If you’re a high school English teacher – especially of the AP variety – it’s easy to get smug about books. We believe that some books are better than others and that every student should believe that Hemingway is a better author than Sparks or Rowling. We may not believe that “at least they’re reading something” holds true, and we look in horror at the proliferation of adults reading YA books. At one point or another, I’ve held all of these positions.
However, my view over time has softened quite a bit as my criteria for what makes a good book has changed and become more inclusive. My dad loves Clive Cussler novels. For him they are good books. Enough said. He’s not interested in me telling him he should read something better.
But how do we reconcile that view with our role as teachers? We want students to love to read, but we also want students to read important books that they wouldn’t otherwise, and we want them to think they are great books too. Is there a definition of a great book that teachers and students can both live with? I believe there is, and we can ask two questions to arrive at that answer.
How well does the book achieve its main goal?
According to Thomas Arp in Sound and Sense, the primary goal of all literature is to entertain. Personally, I would broaden that definition to say that the primary goal is to provide a significant experience, because I would never call a book like Elie Wiesel’s Night “entertaining.” But there are plenty of books whose main goal is to provide escape. If the book provides you with a respite from your otherwise boring life, then the author has done what he or she set out to do.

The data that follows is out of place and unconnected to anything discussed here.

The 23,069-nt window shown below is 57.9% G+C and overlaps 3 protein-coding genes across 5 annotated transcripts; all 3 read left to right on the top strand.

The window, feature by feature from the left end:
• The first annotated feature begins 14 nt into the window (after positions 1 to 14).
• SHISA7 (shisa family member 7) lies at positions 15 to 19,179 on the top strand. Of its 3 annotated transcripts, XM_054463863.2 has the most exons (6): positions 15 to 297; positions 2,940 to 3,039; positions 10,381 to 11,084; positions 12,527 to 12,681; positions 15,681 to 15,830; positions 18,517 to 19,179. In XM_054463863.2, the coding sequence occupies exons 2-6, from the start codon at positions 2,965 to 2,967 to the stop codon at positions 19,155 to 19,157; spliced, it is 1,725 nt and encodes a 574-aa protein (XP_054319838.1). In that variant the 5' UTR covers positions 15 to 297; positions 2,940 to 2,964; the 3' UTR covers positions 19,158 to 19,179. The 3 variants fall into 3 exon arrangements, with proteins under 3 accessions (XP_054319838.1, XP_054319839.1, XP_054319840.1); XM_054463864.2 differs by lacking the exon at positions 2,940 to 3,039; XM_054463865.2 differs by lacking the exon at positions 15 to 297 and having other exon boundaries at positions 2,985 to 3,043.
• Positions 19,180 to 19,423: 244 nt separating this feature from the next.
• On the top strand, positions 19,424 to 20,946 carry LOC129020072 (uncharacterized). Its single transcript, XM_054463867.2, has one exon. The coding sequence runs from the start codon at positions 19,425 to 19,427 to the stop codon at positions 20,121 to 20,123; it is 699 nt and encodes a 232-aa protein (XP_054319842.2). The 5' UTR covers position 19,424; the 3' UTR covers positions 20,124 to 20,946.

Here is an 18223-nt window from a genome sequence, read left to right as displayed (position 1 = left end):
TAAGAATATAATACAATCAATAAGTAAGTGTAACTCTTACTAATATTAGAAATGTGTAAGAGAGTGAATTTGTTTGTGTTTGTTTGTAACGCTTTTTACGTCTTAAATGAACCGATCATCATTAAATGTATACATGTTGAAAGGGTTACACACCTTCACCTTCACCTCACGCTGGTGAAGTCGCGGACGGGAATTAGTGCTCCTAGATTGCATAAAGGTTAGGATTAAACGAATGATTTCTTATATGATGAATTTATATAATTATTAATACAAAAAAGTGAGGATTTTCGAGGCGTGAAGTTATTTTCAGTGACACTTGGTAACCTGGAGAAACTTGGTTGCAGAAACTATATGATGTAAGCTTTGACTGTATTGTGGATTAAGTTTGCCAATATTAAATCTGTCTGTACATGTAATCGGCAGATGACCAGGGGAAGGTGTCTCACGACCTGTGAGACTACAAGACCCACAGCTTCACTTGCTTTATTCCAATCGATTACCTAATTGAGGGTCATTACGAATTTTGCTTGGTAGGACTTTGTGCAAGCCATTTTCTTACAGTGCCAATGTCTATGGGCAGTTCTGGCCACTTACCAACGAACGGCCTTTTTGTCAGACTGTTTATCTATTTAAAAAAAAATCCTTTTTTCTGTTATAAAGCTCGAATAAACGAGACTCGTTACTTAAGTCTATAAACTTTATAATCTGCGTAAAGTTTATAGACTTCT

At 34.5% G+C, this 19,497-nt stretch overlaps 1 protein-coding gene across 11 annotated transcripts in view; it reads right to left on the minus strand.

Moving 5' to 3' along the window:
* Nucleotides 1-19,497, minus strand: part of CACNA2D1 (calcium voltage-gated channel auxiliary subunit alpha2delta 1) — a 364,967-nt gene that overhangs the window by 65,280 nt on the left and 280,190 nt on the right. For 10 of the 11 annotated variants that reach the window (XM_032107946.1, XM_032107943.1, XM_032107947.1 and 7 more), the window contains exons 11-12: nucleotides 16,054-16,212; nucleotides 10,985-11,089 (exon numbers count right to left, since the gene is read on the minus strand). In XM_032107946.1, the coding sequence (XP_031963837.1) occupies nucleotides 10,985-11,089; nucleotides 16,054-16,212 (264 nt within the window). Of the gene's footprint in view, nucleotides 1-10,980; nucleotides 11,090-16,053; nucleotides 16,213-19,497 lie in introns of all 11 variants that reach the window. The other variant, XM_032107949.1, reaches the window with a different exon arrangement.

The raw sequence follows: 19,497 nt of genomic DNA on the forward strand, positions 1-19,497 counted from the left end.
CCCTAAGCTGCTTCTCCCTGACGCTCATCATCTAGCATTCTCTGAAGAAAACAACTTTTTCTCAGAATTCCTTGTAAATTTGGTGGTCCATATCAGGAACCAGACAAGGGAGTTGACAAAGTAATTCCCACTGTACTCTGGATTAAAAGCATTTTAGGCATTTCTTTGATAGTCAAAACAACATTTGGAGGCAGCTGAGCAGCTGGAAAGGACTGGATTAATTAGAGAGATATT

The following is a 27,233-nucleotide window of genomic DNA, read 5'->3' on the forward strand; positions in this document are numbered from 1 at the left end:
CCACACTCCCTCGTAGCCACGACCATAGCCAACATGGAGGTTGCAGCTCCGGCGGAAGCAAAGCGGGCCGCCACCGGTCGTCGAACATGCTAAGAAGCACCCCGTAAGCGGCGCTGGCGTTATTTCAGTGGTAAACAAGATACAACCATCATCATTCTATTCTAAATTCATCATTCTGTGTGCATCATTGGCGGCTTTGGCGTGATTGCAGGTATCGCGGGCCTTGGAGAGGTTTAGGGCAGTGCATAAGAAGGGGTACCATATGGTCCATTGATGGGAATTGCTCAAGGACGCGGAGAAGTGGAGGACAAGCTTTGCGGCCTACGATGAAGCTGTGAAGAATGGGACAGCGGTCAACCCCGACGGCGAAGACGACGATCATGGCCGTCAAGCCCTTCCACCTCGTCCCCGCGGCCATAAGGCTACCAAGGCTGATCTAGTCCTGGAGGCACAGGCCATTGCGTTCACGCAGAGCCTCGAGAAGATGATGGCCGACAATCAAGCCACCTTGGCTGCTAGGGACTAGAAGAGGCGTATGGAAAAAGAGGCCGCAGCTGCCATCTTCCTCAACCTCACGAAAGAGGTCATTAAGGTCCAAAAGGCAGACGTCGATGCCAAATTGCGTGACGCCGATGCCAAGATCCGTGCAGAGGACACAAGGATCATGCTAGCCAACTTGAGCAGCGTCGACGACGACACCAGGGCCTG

Of course, some books want to do more than just entertain, which brings up the second question:
How significant is that goal?
And it is at this point that we can distinguish between books that merely provide entertainment value and those that provide additional value through giving us a lens into human behavior. We can then claim that Huck Finn is a more significant book than The Hunger Games because Mark Twain has a more significant purpose in his story.
We don’t want to tell our students that the books we read in class are better than the ones they read outside of school (if they read at all) because they never respond well to that. But we can tell them that we are reading books that are more significant, and that will continue to enrich their lives in a second or third reading. As I’ve written in a previous post, Harry Potter has become that for a lot of our students – a series that is entertaining, but also provide a great deal of wisdom as well.
Some of this has been adapted from Thomas Arp’s book Sound and Sense.
For resources that make great works accessible for students, visit my Teachers Pay Teachers store.